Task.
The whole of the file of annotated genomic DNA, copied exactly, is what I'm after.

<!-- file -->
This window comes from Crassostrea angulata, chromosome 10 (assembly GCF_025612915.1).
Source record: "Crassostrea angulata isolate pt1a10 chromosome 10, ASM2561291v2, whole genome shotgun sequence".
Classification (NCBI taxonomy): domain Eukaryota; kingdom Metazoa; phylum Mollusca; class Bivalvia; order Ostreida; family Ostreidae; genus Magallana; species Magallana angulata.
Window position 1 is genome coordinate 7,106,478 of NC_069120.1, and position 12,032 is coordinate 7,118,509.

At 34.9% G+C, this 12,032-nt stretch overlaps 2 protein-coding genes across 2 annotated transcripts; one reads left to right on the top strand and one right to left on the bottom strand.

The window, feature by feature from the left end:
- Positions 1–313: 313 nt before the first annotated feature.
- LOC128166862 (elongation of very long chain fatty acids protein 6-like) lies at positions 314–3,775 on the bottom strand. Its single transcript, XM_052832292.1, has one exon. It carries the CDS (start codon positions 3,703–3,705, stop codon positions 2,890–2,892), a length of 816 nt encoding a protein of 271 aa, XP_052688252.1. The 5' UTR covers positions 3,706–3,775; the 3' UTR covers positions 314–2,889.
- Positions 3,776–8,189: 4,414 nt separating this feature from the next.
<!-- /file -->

This window comes from Crassostrea angulata, chromosome 10 (assembly GCF_025612915.1).
Source record: "Crassostrea angulata isolate pt1a10 chromosome 10, ASM2561291v2, whole genome shotgun sequence".
Classification (NCBI taxonomy): domain Eukaryota; kingdom Metazoa; phylum Mollusca; class Bivalvia; order Ostreida; family Ostreidae; genus Magallana; species Magallana angulata.
Window position 1 is genome coordinate 7,106,478 of NC_069120.1, and position 12,032 is coordinate 7,118,509.

At 34.9% G+C, this 12,032-nt stretch overlaps 2 protein-coding genes across 2 annotated transcripts; one reads left to right on the top strand and one right to left on the bottom strand.

The window, feature by feature from the left end:
- Positions 1–313: 313 nt before the first annotated feature.
- LOC128166862 (elongation of very long chain fatty acids protein 6-like) lies at positions 314–3,775 on the bottom strand. Its single transcript, XM_052832292.1, has one exon. It carries the CDS (start codon positions 3,703–3,705, stop codon positions 2,890–2,892), a length of 816 nt encoding a protein of 271 aa, XP_052688252.1. The 5' UTR covers positions 3,706–3,775; the 3' UTR covers positions 314–2,889.
- Positions 3,776–8,189: 4,414 nt separating this feature from the next.